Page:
pru­dent to Dra­co­nian. As with all se­cu­rity pro­ce­dures, the lev­els of pain are up to the ad­min­is­tra­tor.


The Elite Drag­on­fly’s per­for­mance re­flects the pri­or­i­ties of cor­po­rate lap­tops, which put se­cu­rity and re­li­a­bil­ity over raw speed. You can see that odd dy­namic right here: The 8th-gen Core i7-8665U in the Elite Drag­on­fly has a higher clock speed than the com­mon con­sumer Core i7-8565U CPU. But one look be­low and you won’t see it.

Maxon’s 3D ren­der­ing Cinebench R15 bench­mark, which mea­sures a CPU’s multi-threaded per­for­mance, shows the Elite Drag­on­fly un­der-per­form­ing against lap­tops with slower CPUs.

When we task Cinebench with us­ing a sin­gle CPU core, the sit­u­a­tion doesn’t change much: the Drag­on­fly is still a lit­tle slower than most other lap­tops. The good news is that in sin­gle-threaded tasks – which is the bulk of what’s done on small, thin lap­tops – it’s not a big deal.

Our harsh­est test of a CPU uses the free Hand­brake util­ity to en­code a 30GB 1080p file. The task typ­i­cally takes an hour on thin-and-light lap­tops, and it stresses the cool­ing ca­pa­bil­i­ties of any lap­top. We again see the Elite Drag­on­fly un­der­per­form other lap­tops.

If you’re start­ing to won­der just why the CPU has a higher boost clock on pa­per, but is ac­tu­ally slower, the rea­son is that it’s a busi­ness lap­top. Yes, we know, you’re won­der­ing why not just buy a slower CPU? The prob­lem is your boss still wants the best.

That’s not to say the Core i7-8665U is ac­tu­ally slower than a con­sumer Core i7-8565U – it’s just that to make it that fast, HP would have to add in, say, two fans in­stead of one, and beefier heat pipes. That adds weight, in­creases fan noise, and re­moves space for, say, more bat­tery ca­pac­ity.

The truth is, none of this mat­ters in a cor­po­rate en­vi­ron­ment. The next test is PCMark 8 us­ing var­i­ous sim­u­lated Cor­po­rate Drone tasks of word pro­cess­ing, brows­ing, video con­fer­enc­ing and spread­sheet­ing.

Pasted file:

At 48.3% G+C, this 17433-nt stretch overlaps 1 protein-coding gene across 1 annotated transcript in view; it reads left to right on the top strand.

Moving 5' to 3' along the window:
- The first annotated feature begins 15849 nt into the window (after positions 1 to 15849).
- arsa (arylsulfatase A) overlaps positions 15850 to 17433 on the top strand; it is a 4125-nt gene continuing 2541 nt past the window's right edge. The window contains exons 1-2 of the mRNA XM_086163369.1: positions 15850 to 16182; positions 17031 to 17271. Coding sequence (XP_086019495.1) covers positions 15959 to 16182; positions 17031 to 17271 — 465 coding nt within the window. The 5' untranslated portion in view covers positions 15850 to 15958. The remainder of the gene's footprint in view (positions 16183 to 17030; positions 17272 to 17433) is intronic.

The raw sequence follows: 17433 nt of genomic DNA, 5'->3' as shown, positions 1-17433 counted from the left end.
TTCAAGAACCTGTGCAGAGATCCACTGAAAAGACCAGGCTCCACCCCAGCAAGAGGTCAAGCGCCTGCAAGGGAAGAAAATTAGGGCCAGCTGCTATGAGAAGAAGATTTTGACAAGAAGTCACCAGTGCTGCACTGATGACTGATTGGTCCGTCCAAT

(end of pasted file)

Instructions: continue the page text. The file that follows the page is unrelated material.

As you can see, that back-of-the-pack per­for­mance of the Elite Drag­on­fly sud­denly looks pretty good. The truth is the Elite Drag­on­fly is just fine for what 95 per­cent of Cor­po­rate Drone work re­quires. Just re­mem­ber to tell your boss, “it’s 200MHz faster”.

Our last pure per­for­mance test uses 3DMark to mea­sure the graph­ics ca­pa­bil­i­ties of the Elite Drag­on­fly. No sur­prise, it’s ba­si­cally no bet­ter and no worse than most lap­tops us­ing In­tel UHD or HD graph­ics. We’d rec­om­mend that any gam­ing or graph­ics be kept to the bare min­i­mum. If your boss’s idea of ‘gam­ing’ means soli­taire or Flash-based games, you’ll be okay.

Per­haps the most im­por­tant test for a lap­top this por­ta­ble is bat­tery life. To test that, we loop a 4K video us­ing Mi­crosoft’s Movies & TV app. We set the dis­play at a rel­a­tively bright 250- to 260 nits, switch off Wi-Fi, and con­nect a pair of ear­buds for sound.

With its ‘1 watt panel’ and large bat­tery, it’s no sur­prise the Elite Drag­on­fly knocks it out of the park in bat­tery life. And yes, that’s about 18 hours of